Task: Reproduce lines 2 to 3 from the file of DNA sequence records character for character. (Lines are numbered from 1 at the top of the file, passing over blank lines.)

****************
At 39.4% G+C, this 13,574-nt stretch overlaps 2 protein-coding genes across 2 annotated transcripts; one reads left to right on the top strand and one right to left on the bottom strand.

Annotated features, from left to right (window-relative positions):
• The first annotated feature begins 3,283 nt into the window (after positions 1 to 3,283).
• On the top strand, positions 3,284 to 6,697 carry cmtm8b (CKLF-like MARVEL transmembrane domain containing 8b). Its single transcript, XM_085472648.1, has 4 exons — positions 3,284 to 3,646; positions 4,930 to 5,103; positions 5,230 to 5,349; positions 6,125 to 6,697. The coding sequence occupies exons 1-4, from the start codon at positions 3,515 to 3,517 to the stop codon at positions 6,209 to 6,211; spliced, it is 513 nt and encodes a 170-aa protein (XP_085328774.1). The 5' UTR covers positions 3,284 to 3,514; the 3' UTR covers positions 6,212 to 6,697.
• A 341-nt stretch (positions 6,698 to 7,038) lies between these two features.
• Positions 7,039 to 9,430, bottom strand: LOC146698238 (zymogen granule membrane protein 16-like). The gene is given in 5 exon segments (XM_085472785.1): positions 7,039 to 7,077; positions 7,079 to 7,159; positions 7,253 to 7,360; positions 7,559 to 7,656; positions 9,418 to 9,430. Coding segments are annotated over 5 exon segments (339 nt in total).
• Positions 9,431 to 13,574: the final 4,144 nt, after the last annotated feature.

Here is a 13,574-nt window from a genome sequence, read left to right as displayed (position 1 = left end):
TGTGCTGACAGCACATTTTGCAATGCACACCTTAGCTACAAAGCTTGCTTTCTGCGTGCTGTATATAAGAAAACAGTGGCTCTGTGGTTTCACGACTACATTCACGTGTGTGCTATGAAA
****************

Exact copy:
Annotated features, from left to right (window-relative positions):
• The first annotated feature begins 3,283 nt into the window (after positions 1 to 3,283).